Kids Cubs baseball-coaching

As most of you know, there are plenty of strategies, tools, techniques, and theories that exist today to help athletes.  With that in mind, I would argue that the most important thing for players is the understanding and mastering the mental game in sports.

To handle the inevitable ups and downs of sports, and life, what you need to know is that a circumstance (a win, loss, teammate, coach, the past or future) cannot cause you to feel a certain way.

“Your feelings are solely connected to your thinking. When your head is clear, you’ll feel good. WBigAlPlayerHittingGndBall-500pxhen you’re head cluttered, you’ll feel bad. Anything on the outside is actually neutral.”

Does that sound different?  As Garret Kramer states, it’s normal for it to appear that a circumstance has the power to make you feel anxious, frustrated, or even happy. But your mind, like the minds of all human beings, doesn’t work from out to in—it works from in to out. That’s why, if you’re a hitter, sometimes you’ll feel insecure when looking at all of those runners on base or all of the fielders out there, and sometimes you won’t. The base runners aren’t driving those feelings, its the added pressure of knowing that if you don’t score them, you will feel some form of failure.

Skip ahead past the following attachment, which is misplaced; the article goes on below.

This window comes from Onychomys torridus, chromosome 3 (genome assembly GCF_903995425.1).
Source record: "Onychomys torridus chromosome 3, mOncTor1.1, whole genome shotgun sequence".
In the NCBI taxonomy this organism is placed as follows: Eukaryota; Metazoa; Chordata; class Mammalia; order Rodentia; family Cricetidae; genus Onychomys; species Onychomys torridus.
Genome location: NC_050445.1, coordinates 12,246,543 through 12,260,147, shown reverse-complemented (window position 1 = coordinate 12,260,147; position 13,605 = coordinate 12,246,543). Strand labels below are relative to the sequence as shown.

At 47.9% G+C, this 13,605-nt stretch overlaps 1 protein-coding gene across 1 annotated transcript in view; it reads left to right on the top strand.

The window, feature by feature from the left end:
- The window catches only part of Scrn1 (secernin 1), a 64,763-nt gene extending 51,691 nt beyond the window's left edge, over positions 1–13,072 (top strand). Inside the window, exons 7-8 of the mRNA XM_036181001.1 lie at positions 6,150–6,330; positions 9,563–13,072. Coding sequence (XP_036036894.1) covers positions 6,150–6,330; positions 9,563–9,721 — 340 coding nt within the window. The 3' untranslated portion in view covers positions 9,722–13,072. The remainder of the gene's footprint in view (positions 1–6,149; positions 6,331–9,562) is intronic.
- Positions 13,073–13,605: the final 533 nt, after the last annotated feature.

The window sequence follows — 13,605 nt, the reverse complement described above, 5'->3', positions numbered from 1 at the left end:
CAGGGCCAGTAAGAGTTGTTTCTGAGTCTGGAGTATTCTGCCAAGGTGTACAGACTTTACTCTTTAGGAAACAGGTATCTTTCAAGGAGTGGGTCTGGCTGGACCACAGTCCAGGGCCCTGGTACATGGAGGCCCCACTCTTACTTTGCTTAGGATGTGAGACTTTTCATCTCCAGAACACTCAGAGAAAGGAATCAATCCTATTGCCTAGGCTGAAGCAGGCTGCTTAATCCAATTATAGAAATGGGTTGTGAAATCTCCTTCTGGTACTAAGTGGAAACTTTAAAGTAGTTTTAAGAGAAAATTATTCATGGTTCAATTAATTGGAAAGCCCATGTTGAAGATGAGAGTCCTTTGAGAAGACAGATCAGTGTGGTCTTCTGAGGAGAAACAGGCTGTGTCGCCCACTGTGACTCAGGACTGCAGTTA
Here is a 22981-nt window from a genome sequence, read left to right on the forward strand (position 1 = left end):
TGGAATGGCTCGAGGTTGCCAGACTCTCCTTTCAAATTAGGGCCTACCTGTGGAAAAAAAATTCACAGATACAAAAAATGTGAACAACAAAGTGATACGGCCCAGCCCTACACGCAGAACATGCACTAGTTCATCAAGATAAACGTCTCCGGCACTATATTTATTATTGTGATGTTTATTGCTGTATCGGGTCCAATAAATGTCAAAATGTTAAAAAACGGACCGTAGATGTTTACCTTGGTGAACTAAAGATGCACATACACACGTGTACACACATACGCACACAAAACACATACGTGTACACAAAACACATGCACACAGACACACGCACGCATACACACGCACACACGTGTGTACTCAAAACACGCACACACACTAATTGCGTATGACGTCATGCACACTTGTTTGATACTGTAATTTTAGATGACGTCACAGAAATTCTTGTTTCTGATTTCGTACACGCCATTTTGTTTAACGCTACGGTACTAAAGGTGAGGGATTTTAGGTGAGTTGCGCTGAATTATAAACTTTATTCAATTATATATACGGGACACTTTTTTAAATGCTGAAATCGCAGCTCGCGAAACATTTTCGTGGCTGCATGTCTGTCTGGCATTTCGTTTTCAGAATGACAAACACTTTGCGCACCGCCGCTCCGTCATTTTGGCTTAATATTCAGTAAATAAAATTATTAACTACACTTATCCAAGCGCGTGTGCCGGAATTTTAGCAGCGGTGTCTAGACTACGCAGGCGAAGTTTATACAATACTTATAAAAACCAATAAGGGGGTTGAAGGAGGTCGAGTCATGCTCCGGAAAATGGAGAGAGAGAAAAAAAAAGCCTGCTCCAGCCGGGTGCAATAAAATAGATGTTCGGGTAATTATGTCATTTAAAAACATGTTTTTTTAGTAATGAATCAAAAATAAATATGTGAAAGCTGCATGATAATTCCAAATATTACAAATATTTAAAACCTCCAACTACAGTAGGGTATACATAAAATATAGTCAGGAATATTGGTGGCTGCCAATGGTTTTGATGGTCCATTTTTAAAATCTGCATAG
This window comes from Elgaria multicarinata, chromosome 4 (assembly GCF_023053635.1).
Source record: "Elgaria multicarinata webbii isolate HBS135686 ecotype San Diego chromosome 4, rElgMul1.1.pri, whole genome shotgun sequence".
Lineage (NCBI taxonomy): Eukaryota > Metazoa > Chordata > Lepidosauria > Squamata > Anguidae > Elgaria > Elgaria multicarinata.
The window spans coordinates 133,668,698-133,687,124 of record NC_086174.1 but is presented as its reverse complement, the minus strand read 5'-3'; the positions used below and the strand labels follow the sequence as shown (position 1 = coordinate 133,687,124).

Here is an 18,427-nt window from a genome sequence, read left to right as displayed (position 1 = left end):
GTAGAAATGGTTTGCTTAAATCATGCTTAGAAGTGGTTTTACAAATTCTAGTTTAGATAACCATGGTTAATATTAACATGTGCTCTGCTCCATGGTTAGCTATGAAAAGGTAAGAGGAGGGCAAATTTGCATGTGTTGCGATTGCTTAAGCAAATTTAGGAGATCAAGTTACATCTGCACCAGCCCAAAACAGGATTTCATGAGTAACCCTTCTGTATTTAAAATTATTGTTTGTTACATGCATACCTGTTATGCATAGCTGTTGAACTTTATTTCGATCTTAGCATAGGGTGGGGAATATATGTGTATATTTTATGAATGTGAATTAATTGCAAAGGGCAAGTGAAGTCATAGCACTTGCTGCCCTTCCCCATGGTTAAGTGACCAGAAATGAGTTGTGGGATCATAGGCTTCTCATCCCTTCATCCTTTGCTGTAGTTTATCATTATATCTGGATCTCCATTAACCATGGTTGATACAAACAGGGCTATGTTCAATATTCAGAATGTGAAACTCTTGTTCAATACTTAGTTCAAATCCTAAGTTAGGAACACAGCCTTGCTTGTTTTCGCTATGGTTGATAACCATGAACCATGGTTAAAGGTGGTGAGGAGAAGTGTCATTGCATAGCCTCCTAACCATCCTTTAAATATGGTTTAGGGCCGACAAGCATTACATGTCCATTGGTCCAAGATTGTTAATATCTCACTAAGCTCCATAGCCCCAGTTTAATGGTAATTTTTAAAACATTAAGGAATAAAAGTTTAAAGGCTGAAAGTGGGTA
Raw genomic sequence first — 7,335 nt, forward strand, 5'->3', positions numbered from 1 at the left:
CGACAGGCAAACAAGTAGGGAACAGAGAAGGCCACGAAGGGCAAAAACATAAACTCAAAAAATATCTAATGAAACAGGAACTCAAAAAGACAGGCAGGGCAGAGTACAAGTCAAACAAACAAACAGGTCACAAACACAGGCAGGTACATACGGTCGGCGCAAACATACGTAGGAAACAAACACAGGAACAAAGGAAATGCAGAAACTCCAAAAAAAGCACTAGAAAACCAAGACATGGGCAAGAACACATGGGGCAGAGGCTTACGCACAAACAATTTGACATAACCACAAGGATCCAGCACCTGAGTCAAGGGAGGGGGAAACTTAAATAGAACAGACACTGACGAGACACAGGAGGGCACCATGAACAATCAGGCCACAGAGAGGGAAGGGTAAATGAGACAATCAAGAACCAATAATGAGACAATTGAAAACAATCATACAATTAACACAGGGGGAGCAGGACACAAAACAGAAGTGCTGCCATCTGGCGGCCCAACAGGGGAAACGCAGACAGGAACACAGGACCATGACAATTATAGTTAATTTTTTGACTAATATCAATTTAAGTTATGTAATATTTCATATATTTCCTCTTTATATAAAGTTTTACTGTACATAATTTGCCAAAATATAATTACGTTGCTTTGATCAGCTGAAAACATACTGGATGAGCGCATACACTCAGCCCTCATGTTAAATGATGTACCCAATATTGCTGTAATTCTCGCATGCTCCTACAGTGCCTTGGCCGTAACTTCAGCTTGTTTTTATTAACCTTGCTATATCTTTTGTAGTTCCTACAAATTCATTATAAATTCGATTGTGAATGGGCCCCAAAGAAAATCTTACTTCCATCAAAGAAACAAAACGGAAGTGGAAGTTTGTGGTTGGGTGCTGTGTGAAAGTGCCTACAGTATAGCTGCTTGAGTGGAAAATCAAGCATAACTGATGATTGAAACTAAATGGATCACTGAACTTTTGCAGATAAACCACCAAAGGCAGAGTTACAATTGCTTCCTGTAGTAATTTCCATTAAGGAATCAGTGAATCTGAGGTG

The player’s cognitive perspective (level of clarity or clutter in the moment) is driving  this.

From my perspective, make sure tell your kids to relax and have fun.  I know that sounds cliche, but let them know that the reason they are out there isn’t to please parents or their coach, but to please themselves.  Youth sports should be joyful, not overly stressful.

Source: Garret Kramer’s The Mental Game

Young Athletes (and Parents): Here’s the Only Thing You Need to Know To Master the “Mental Game”